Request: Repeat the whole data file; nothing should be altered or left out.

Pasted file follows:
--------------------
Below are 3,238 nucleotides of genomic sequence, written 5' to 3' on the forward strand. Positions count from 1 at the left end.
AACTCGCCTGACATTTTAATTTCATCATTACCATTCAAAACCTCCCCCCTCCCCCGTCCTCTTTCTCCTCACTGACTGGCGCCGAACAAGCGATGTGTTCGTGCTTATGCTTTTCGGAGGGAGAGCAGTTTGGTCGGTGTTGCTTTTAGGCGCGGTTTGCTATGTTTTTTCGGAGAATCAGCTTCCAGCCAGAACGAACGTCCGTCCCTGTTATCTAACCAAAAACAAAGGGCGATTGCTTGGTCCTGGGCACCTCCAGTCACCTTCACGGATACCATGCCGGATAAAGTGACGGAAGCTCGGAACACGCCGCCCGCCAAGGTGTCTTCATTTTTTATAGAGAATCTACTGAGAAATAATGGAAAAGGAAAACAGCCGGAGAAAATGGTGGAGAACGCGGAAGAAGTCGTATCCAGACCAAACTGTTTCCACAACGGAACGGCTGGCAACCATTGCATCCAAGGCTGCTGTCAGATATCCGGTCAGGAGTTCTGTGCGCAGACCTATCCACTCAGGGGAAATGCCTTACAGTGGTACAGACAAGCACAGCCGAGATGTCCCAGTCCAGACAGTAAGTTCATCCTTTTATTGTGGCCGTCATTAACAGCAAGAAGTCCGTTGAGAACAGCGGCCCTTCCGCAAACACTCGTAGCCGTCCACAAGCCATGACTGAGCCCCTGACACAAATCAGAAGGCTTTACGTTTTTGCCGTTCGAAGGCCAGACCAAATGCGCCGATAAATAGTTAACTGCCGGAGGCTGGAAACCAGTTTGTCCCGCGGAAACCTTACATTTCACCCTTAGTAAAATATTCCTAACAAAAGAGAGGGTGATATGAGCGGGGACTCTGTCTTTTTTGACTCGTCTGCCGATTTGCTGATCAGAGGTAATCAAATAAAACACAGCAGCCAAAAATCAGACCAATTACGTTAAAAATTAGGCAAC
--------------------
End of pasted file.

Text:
Below are 3,238 nucleotides of genomic sequence, written 5' to 3' on the forward strand. Positions count from 1 at the left end.
AACTCGCCTGACATTTTAATTTCATCATTACCATTCAAAACCTCCCCCCTCCCCCGTCCTCTTTCTCCTCACTGACTGGCGCCGAACAAGCGATGTGTTCGTGCTTATGCTTTTCGGAGGGAGAGCAGTTTGGTCGGTGTTGCTTTTAGGCGCGGTTTGCTATGTTTTTTCGGAGAATCAGCTTCCAGCCAGAACGAACGTCCGTCCCTGTTATCTAACCAAAAACAAAGGGCGATTGCTTGGTCCTGGGCACCTCCAGTCACCTTCACGGATACCATGCCGGATAAAGTGACGGAAGCTCGGAACACGCCGCCCGCCAAGGTGTCTTCATTTTTTATAGAGAATCTACTGAGAAATAATGGAAAAGGAAAACAGCCGGAGAAAATGGTGGAGAACGCGGAAGAAGTCGTATCCAGACCAAACTGTTTCCACAACGGAACGGCTGGCAACCATTGCATCCAAGGCTGCTGTCAGATATCCGGTCAGGAGTTCTGTGCGCAGACCTATCCACTCAGGGGAAATGCCTTACAGTGGTACAGACAAGCACAGCCGAGATGTCCCAGTCCAGACAGTAAGTTCATCCTTTTATTGTGGCCGTCATTAACAGCAAGAAGTCCGTTGAGAACAGCGGCCCTTCCGCAAACACTCGTAGCCGTCCACAAGCCATGACTGAGCCCCTGACACAAATCAGAAGGCTTTACGTTTTTGCCGTTCGAAGGCCAGACCAAATGCGCCGATAAATAGTTAACTGCCGGAGGCTGGAAACCAGTTTGTCCCGCGGAAACCTTACATTTCACCCTTAGTAAAATATTCCTAACAAAAGAGAGGGTGATATGAGCGGGGACTCTGTCTTTTTTGACTCGTCTGCCGATTTGCTGATCAGAGGTAATCAAATAAAACACAGCAGCCAAAAATCAGACCAATTACGTTAAAAATTAGGCAAC